Since making his managerial bow in 1999, Alan Pardew has been appointed manager by as many as six clubs, amassing a total of 752 matches in charge with a win percentage of 43%. It is a respectable record for a man who has been tipped as a future boss of the England national team, but on this day nine years ago, the Londoner was sacked for the first time in his career by West Ham United.
Pardew had made the move to Upton Park after deciding to leave Reading, who he got promoted to Division One in the 2001-02 campaign before missing out in the playoffs in their first season back in the second tier. He arrived with a growing reputation but he was under pressure to deliver an immediate return to the Premier League. His reign would begin with a succession of draws but 10 points from their final four games would earn the club a place in the playoffs.
West Ham successfully negotiated the challenge of Ipswich Town in the semi-finals before falling victim to a goal from Crystal Palace striker Andrew Johnson in the playoff final at the Millennium Stadium, consigning the Hammers to another 12 months in the Championship. It was a major blow to a club who had been hoping to retain the services of players such as midfielder Michael Carrick, but their failure to return to the top flight meant the England international would inevitably head for the exit.
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With Carrick gone, Pardew would be forced into making his own high-profile signings, with Teddy Sheringham, Sergei Rebrov and Luke Chadwick all being brought in to strengthen the squad. Despite the arrivals, West Ham would fail to find any consistency during the first half of the season and with 10 games remaining, a playoff spot was very much in doubt, but during the matches that they had left, they would accumulate 19 points to sneak into the top six.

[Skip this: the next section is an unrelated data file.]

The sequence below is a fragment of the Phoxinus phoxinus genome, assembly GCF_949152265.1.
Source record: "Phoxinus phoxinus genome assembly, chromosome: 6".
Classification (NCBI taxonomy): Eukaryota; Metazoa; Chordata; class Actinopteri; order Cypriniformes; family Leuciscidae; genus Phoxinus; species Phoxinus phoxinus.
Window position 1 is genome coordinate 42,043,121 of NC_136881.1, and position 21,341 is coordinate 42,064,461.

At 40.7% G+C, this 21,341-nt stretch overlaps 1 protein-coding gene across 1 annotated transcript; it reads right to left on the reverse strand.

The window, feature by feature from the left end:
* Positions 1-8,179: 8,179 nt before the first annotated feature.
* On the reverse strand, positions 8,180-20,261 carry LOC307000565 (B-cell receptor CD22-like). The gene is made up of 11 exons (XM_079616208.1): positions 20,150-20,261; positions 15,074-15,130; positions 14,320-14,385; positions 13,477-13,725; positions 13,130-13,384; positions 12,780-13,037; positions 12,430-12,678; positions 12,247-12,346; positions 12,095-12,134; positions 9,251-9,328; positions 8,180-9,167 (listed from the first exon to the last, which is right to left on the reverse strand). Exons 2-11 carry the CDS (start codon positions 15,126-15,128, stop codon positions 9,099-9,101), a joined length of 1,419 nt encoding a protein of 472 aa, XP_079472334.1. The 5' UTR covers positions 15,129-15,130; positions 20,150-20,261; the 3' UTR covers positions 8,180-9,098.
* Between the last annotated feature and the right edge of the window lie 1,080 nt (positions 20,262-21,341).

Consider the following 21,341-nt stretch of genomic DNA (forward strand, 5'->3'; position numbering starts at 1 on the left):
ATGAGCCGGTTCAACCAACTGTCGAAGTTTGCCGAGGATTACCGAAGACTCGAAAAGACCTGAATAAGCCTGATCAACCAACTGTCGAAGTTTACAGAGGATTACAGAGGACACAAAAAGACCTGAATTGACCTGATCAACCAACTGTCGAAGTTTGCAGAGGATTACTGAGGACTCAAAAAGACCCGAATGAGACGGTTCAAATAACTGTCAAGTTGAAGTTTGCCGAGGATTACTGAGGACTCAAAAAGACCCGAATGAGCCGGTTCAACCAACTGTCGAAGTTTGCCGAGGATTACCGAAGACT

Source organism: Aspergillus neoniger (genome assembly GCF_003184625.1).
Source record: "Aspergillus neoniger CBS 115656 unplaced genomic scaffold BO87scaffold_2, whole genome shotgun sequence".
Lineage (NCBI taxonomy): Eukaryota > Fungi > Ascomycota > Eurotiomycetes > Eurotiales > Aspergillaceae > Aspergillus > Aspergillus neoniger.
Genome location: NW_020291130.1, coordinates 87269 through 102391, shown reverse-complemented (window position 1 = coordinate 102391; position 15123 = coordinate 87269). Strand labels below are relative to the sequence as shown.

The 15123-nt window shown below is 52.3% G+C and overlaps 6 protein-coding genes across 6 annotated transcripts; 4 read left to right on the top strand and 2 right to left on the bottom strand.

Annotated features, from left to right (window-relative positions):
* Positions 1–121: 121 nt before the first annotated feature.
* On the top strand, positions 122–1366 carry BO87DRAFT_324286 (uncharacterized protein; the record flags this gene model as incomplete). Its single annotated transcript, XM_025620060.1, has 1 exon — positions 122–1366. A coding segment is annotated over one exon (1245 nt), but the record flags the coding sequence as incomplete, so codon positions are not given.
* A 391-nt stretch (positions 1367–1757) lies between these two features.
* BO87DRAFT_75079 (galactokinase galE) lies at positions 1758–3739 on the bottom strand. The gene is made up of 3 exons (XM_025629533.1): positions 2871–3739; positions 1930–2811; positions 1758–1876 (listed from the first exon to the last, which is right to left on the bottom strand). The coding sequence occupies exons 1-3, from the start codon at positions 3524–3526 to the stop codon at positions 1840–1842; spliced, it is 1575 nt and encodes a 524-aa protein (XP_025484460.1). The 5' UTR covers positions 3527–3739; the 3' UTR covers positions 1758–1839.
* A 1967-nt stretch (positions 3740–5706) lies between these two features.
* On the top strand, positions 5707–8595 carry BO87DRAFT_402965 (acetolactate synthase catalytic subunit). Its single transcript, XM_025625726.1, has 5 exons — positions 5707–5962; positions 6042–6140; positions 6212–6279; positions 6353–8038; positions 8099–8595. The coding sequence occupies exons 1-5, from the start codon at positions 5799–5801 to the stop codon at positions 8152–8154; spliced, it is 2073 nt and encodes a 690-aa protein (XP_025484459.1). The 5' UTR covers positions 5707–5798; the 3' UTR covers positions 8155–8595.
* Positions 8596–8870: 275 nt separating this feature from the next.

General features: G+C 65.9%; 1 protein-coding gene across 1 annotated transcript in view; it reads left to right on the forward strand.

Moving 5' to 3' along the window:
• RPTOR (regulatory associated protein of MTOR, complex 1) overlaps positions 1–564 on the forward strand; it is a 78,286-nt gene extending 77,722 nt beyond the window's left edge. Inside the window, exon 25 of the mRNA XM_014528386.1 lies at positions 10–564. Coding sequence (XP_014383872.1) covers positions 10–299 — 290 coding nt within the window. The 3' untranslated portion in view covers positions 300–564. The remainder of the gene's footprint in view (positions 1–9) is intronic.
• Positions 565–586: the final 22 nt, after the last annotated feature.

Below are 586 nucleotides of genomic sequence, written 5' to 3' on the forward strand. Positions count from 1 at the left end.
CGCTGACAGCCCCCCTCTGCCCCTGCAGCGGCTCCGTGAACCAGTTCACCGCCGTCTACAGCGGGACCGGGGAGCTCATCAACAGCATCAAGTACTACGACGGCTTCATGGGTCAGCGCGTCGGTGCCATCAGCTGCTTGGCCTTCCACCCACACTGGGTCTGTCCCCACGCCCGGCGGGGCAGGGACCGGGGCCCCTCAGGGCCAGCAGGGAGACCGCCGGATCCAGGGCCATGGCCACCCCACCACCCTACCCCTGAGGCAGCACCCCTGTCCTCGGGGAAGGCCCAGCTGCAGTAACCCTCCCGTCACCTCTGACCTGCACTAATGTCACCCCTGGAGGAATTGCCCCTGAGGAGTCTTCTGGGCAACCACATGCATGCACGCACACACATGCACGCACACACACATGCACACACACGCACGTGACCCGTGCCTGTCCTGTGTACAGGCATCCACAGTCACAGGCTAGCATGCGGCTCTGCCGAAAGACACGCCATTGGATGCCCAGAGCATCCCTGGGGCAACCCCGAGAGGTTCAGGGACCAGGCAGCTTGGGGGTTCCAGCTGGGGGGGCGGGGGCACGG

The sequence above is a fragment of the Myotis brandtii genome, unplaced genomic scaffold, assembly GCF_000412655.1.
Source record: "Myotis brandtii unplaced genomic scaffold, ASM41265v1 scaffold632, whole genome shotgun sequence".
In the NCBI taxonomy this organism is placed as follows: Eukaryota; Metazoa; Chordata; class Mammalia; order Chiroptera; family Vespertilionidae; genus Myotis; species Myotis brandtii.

Another semi-final victory over Ipswich would follow before Bobby Zamora, who was brought in midway through the campaign, scored the decisive goal in the playoff final against Preston North End, earning the East London outfit a return to the top flight and with the foundations to build a squad capable of ensuring that they would not return to the second tier for the foreseeable future. During that summer, Pardew would hand Yossi Benayoun his first taste of English football, while Shaka Hislop, Paul Konchesky and Danny Gabbidon were signed to add quality to the defence.
The season would prove memorable for both Pardew and the club, with 16 wins from their 38 top-flight fixtures earning the Hammers ninth spot come the middle of May. However, the 2005-06 campaign will be best remembered for West Ham's run to the FA Cup final, with victories over Norwich City, Blackburn Rovers, Bolton Wanderers, Manchester City and Middlesbrough taking them through to a showdown with Liverpool at the Millennium Stadium. West Ham held leads of 2-0 and 3-2 and looked to have both hands on the trophy, but deep into added-on time, Steven Gerrard scored a 30-yard effort to break Hammers hearts, with the Merseyside giants eventually prevailing in a penalty shootout.
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The following season started brightly, and Pardew pulled off one of the most unexpected transfer coups this century when signing both Javier Mascherano and Carlos Tevez. With Zamora having already scored five times in four games, the Hammers looked well set to make a bid for the top six, but from the start of September, they suffered an alarming drop in form, with 10 defeats in 13 games leading to the club's new owners making the call to remove Pardew from his position.
An official club statement read: "Alan has made an important contribution since joining in September 2003 but this season's results have been disappointing. Chairman Eggert Magnusson and the board feel it is the right time to make a change in the club's best interests."
The decision made by the West Ham board was justified as Pardew's replacement Alan Curbishley guided the Hammers to 15th place by the end of the season.
Pardew departed West Ham having taken charge of a total of 163 matches, winning 67 times and losing on 58 occasions. He would not have to wait long for his next role, which came when he was appointed as Charlton Athletic manager just 15 days later, but he would endure a disastrous spell with the Addicks, with the club suffering relegation from the Premier League six months later.